Bob Aaron email@example.com
December 23, 2006
‘Tis the season when many of us bless our homes
And now the real estate industry is latching on to the idea of offering house-blessing services to clients moving into a new home.
The concept of house blessings goes back to Christ himself. The book of Luke records that Christ instructed his apostles to say upon entering a home, "Peace to this house."
Christians often have their homes blessed around the time of the feast of Epiphany, on Jan. 6. The holiday commemorates the visit of the three wise men to the house of the Holy Family.
In Matthew 2:11, the story is told: "And when they had come into the house, they saw the young child with Mary his mother, and fell down and worshiped him. And when they had opened their treasures, they presented unto him gifts: gold and frankincense and myrrh."
The Bible’s message is to set apart the home as a place of hospitality to all those who visit, just as the wise men were welcomed to the house of Mary, Joseph and Jesus.
In the Catholic tradition, a ceremonial house blessing may be conducted at any time of year by a priest or a layperson. The leader starts with a blessing at the entrance and then proceeds from room to room, invoking the spirit of Christ on the house and its occupants.
Similar traditions exist in the Anglican/Episcopalian and Eastern Orthodox churches. The United Church of Canada also publishes a special service for the blessing of a house.
Other faiths also have rituals that invoke spiritual protection. In Judaism, homes are consecrated by attaching a decorative case called a mezzuzah to the entrance doorway and one or more interior doorposts of the house. It contains a quotation from Deuteronomy Chapter 6, which appears in the narrative immediately after the Israelites have received the 10 Commandments.
Part of the text commands, "Thou shalt write them upon the doorposts of thy house, and upon thy gates."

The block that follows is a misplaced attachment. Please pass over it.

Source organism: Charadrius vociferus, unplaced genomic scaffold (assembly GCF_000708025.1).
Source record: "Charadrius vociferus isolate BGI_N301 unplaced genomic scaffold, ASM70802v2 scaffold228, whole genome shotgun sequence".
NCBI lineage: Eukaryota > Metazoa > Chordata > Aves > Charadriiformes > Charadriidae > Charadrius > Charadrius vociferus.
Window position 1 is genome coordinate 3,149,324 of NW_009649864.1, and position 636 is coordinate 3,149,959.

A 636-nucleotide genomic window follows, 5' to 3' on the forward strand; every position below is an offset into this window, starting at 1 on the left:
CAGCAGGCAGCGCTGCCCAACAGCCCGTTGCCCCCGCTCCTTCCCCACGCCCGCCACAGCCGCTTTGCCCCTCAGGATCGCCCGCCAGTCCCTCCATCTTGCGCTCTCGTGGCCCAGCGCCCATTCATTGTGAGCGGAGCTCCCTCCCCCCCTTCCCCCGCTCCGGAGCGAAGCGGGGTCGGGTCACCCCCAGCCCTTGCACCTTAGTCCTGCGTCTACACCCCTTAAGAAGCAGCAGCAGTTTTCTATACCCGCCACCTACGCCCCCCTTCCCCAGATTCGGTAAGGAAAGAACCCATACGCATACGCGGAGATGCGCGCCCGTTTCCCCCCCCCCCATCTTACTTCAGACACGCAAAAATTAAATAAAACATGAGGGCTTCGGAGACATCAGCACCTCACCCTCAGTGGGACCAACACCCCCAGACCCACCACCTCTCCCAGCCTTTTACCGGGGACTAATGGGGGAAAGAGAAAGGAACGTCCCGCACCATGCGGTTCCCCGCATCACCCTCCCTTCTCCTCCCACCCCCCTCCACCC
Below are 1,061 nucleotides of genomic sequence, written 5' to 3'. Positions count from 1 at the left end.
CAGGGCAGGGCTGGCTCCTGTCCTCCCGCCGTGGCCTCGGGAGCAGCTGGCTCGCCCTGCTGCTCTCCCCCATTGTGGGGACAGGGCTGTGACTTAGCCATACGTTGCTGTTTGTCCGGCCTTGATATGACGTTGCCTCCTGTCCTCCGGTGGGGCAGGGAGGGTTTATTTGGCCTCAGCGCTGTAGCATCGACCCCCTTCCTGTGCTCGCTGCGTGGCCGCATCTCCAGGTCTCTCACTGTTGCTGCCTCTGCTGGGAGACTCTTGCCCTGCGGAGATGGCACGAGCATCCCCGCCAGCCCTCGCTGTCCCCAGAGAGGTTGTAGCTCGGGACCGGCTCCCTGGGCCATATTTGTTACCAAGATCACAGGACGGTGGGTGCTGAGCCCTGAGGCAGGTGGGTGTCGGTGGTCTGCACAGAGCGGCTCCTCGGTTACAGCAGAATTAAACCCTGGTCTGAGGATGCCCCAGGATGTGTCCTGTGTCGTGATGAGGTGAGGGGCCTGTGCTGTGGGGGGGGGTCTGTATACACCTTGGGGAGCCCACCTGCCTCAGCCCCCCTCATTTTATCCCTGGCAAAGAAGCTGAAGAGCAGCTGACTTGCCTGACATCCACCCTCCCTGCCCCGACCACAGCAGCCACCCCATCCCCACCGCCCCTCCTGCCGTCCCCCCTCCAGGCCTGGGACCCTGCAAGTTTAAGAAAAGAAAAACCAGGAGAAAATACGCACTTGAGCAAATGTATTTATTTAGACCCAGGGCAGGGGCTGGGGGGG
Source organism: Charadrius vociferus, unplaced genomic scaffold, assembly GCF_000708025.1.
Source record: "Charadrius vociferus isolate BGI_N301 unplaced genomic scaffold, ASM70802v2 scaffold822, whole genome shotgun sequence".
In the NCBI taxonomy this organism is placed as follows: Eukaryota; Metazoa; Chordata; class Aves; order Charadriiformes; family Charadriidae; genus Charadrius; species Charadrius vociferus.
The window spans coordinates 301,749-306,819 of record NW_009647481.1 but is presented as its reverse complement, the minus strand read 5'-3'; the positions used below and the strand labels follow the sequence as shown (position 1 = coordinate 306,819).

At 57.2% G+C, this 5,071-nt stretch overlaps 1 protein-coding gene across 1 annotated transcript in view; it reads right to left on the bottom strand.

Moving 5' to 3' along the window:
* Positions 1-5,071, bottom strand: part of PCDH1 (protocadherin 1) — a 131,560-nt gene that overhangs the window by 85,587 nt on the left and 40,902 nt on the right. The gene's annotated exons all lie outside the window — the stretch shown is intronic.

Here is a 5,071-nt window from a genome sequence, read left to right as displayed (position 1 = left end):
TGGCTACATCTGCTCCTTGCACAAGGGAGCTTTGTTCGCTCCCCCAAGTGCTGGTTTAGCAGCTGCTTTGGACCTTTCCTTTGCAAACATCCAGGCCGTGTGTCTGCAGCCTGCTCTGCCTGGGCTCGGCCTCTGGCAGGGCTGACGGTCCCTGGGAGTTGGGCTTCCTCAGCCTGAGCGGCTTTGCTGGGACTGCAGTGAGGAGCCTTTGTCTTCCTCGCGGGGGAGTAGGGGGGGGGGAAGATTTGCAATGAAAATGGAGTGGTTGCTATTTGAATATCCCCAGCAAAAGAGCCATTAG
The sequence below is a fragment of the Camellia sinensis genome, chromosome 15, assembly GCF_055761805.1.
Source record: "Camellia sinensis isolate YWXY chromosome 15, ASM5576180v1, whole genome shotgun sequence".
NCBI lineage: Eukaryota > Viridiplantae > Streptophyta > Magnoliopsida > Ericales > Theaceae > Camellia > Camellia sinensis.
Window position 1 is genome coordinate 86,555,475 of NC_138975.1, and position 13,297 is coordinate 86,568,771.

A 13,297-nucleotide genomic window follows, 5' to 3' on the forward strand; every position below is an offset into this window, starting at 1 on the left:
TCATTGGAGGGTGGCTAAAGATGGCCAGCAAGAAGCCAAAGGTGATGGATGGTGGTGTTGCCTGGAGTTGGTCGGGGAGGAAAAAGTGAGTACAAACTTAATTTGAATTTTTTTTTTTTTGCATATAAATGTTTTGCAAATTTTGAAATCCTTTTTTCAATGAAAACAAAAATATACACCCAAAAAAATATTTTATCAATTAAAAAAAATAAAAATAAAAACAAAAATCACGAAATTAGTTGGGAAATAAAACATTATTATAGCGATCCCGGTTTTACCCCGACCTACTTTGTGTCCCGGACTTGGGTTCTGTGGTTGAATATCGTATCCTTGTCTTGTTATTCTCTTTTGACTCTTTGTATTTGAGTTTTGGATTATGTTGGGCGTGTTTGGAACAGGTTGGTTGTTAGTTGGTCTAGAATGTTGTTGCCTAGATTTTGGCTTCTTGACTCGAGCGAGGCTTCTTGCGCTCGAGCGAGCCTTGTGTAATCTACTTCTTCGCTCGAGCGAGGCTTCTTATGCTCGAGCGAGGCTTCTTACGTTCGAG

As the mezzuzah is attached to a doorpost, various blessings are recited, often in conjunction with the use of the Old Testament, wine, bread and salt as ceremonial objects. One blessing offers thanks to the Almighty "for giving us life, sustaining us, and enabling us to reach this joyous occasion."
Buddhists, too, have a ceremony for blessing a new house. In Thailand, the ritual involves the attendance of nine monks, and the use of holy water, candles, and a sacred white thread followed by a festive meal and music.
Although house blessings may not be as widely known as other religious rites, the practice may soon start to spread as a result of a new idea introduced recently in England. Earlier this year, it was reported that the Church of England is going into partnership with local real estate agents to offer blessing services to people moving into a new home.
Rev. Chris Painter, a vicar in the Manchester suburb of Eccles, has helped pioneer the new initiative and is confident it will demonstrate that Christianity can adapt to an increasingly secular age.
"There is still a huge interest in spirituality and this is a way of our meeting that, but not in a traditional way," he told London’s Daily Telegraph. "The current trend in New Age spirituality is aimed at self-fulfilment, people wanting to be happy and achieve things. We are trying to focus on Christianity and show people that God has an interest in our lives."
So announcement cards are being left in the offices of real estate agents around the Manchester diocese, informing new residents of the free home blessing service.
"I meet with the owner and explain what is involved," Painter says. "It can be a simple prayer or a full blessing where we go from room to room, and we lay hands on furniture and appliances."
In the bedroom, for example, the vicars will lay hands on the bed, praying for a healthy sex life, and in the bathroom they will pray for good health and "give thanks for sanitation.”
In the kitchen, the prayer will ask: "O Lord, to all who shall work in this room that, in serving others, they may serve you and share in your perfect service, and that in the noise and the clutter of the kitchen they may possess you in tranquility.”
Will the house-blessing idea spread here? Instead of real estate agents sending a welcoming pizza to the house on moving day, will they soon be showing up with a priest or rabbi?
The pizza companies won’t be happy, but it’s not a bad idea. .
Bob Aaron is a Toronto real estate lawyer. He can be reached by email at firstname.lastname@example.org, phone 416-364-9366 or fax 416-364-3818.
Visit the Toronto Star column archives at http://www.aaron.ca/columns for articles on this and other topics or his main webpage at www.aaron.ca.